List of References:
Johns Hopkins Dashboard Maps Global Coronavirus Cases

COVID-19 Update 6: Seasonality: will COVID-19 go away in the summer?

In this video, you will learn about the expected seasonality of the coronavirus by examining the behavior of influenza, and reviewing multiple published resources as references. Influenza is clearly seasonal, that’s a fact. The incidence is higher in winter – December through April for the northern hemisphere, June through September in the southern hemisphere, and in the tropics, the incidence appears to be greatest during the rainy season. Some resources say the common cold coronaviruses are also seasonal with little transmission in the summer, so SARS-CoV2 will also behave like that.The problem with this statement is that they forget the fact that new viruses (we’ve never been exposed to) behave very differently from existing viruses where there is pre-existing immunity. We review the three main reasons or factors for the seasonality of influenza – the environment, human behavior and the depletion of susceptible hosts to draw the conclusion it’s likely that we’re going to see further spread of SARS-CoV-2 in the summer.

List of References:
Trump says coronavirus will ‘miraculously’ be gone by April ‘once the weather warms up’
Global Influenza Seasonality: Reconciling Patterns across Temperate and Tropical Regions
Roles of Humidity and Temperature in Shaping Influenza Seasonality
Absolute Humidity and the Seasonal Onset of Influenza in the Continental United States
The role of absolute humidity on transmission rates of the COVID-19 outbreak
The US 2009 A(H1N1) influenza epidemic: quantifying the impact of school openings on the reproductive number.
Shortcomings of Vitamin D-Based Model Simulations of Seasonal Influenza

COVID-19 Update 7: This is probably the most important picture of the whole coronavirus epidemic

People are saying that the coronavirus is “as dangerous as a normal flu”. But this is not true. We are dealing with a virus that is much more contagious and also much more dangerous. In this video we draw comparisons of how fast the flu viruses of the past spread, compared to COVID-19. You will also learn to calculate the doubling interval using Austrian data. We also review how the healthcare system in Austria will handle the critical cases and how long before overwhelm. The examples in the video are for Austria, but the same principle applies to all countries.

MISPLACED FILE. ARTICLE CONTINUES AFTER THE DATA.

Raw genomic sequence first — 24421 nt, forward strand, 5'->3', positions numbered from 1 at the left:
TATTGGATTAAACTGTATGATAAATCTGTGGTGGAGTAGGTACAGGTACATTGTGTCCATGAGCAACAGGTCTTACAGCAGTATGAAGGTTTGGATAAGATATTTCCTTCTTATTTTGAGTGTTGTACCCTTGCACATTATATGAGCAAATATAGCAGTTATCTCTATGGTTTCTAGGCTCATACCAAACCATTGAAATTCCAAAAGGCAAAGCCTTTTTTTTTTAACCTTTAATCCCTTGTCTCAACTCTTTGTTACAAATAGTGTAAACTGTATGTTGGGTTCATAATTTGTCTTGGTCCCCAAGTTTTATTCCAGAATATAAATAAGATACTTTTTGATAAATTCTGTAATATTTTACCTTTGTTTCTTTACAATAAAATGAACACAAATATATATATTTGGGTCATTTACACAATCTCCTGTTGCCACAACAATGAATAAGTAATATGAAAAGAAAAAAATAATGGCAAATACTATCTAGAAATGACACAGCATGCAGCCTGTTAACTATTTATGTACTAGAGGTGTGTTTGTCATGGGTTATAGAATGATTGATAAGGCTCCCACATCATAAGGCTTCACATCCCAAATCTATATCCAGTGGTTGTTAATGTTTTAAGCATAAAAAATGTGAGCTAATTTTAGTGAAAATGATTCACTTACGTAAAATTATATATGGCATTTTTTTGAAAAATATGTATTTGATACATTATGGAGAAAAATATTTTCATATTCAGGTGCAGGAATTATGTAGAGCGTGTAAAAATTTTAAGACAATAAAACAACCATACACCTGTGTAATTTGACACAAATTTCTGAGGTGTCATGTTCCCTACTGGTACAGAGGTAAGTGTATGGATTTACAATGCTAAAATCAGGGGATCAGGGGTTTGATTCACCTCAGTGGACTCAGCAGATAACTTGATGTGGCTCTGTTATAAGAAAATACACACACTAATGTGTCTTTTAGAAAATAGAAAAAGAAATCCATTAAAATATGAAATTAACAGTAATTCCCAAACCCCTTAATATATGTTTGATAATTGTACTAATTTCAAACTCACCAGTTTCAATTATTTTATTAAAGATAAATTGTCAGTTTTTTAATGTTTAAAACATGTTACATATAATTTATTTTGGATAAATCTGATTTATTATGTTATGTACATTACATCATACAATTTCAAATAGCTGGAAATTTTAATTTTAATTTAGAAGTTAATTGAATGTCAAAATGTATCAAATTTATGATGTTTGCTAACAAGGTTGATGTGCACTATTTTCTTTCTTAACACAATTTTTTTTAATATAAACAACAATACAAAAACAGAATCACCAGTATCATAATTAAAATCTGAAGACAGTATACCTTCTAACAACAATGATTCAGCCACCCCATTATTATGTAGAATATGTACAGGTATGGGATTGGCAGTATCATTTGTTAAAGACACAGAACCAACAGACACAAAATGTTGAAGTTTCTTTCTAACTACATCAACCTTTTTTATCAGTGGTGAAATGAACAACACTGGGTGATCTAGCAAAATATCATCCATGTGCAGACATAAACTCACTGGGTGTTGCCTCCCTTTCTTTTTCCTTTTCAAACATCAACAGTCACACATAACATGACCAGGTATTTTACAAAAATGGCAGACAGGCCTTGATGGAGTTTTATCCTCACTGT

List of References:
Estimates of the reproduction number for seasonal, pandemic, and zoonotic influenza: a systematic review of the literature
Number of hospital beds in Austria from 1985 to 2018
Compensation for intensive care services in Austria
COVID-19 Update 8: Zinc and chloroquine for the treatment of COVID-19?

COVID-19 Update 8: Zinc and chloroquine for the treatment of COVID-19?

We have been asked again and again – “What else can I do, apart from social distancing, hand hygiene, and so on, to protect myself from COVID-19?” There are additional actions that can be taken. In this video we examine some details about the virus in Korea and how they are handling things differently. We take a look at the biology of the virus. We examine what happens when our cells are infected with SARS-CoV-2. And finally, we review a study that suggests the possible use of zinc and chloroquine in the fight against SARS-CoV-2.

List of References:
Physicians work out treatment guidelines for coronavirus
Expert Consensus on Chloroquine Phosphate for the Treatment of Novel Coronavirus Pneumonia
Zn2+ Inhibits Coronavirus and Arterivirus RNA Polymerase Activity In Vitro and Zinc Ionophores Block the Replication of These Viruses in Cell Culture
Chloroquine Is a Zinc Ionophore

COVID-19 Update 9: Hydroxychloroquine and azithromycin for the treatment of COVID-19–Review of study by Didier Raoult

Let’s be clear. We hope that hydroxychloroquine will be successful in future clinical trials. We just want to point out that based on this one trial, hype is not warranted. Beware what you hear! President Trump recently Tweeted out a message saying Hydroxychloroquine and Azithromycin taken together, have a real chance to be one of the biggest game changers in the history of medicine. He is referring to a study by Prof. Didier Raoult and coworkers from Marseille France. Hydroxychloroquine and azithromycin as a treatment of COVID-19: results of an open-label non-randomized clinical trial. In this video we review the major problems of this study – groups not being comparable, incomplete testing in the control group, patient dropouts, which might have significantly changed their conclusions, inconsistent reporting of data, and a potentially dangerous combination of drugs